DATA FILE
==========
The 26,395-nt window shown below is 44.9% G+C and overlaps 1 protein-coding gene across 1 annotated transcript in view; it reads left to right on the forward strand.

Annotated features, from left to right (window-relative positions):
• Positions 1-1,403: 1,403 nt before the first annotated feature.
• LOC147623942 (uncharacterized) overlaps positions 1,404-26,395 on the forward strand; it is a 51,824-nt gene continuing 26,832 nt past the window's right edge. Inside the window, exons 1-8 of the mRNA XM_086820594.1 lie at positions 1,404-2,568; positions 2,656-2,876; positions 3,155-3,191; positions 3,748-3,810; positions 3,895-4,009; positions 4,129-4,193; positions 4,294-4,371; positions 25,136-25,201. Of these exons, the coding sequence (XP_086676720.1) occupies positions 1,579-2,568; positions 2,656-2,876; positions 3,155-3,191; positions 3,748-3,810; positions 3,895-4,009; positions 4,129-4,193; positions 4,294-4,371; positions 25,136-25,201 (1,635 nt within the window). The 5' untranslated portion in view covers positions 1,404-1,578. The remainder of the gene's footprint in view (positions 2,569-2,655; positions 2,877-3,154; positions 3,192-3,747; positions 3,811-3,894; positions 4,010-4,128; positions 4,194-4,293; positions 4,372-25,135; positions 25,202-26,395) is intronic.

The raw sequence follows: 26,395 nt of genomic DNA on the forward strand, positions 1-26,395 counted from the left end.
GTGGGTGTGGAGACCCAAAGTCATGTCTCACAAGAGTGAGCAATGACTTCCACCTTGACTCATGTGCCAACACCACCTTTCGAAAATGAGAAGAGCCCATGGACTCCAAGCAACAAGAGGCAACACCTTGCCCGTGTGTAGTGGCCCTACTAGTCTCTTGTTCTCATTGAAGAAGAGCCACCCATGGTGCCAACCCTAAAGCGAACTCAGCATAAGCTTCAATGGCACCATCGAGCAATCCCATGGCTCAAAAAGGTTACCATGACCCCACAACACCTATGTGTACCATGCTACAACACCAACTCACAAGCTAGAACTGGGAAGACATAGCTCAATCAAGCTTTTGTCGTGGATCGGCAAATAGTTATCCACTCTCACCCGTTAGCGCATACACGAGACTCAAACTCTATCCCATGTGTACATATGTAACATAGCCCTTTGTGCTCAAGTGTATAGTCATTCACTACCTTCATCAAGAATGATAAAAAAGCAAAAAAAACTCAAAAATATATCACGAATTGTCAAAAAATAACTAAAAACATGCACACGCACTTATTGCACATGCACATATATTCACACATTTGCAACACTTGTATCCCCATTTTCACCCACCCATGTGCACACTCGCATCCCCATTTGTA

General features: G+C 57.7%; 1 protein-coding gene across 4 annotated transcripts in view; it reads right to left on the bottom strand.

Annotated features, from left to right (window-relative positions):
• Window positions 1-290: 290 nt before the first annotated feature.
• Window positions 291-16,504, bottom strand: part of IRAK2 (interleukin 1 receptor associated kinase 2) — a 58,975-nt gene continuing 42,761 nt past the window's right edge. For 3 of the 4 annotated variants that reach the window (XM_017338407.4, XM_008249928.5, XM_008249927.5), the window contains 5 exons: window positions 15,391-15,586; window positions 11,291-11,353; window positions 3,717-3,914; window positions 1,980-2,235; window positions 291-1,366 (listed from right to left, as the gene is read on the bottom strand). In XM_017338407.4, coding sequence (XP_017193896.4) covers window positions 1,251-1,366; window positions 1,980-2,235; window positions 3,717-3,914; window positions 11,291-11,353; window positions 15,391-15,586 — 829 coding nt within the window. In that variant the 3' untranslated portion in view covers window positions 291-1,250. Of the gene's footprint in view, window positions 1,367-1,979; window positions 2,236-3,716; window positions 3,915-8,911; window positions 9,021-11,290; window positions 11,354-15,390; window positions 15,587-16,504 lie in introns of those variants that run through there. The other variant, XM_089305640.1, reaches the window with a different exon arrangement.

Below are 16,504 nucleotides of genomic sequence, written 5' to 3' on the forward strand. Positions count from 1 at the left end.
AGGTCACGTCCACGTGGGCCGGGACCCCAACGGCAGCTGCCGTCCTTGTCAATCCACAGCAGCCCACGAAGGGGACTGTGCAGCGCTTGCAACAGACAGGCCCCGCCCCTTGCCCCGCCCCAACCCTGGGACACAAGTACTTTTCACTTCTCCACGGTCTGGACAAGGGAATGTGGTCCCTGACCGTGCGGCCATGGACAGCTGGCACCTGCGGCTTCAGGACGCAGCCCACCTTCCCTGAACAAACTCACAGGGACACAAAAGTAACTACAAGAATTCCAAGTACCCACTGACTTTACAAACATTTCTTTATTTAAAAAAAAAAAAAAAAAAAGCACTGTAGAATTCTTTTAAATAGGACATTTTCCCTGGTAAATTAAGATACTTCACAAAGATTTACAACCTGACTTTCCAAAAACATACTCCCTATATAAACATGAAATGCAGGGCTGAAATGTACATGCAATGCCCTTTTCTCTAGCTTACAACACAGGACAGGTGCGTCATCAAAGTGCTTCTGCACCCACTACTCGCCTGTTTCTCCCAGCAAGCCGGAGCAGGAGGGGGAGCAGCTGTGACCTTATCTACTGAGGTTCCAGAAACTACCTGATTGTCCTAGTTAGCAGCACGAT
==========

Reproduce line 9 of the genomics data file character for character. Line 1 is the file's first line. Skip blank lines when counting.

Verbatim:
• Window positions 1-290: 290 nt before the first annotated feature.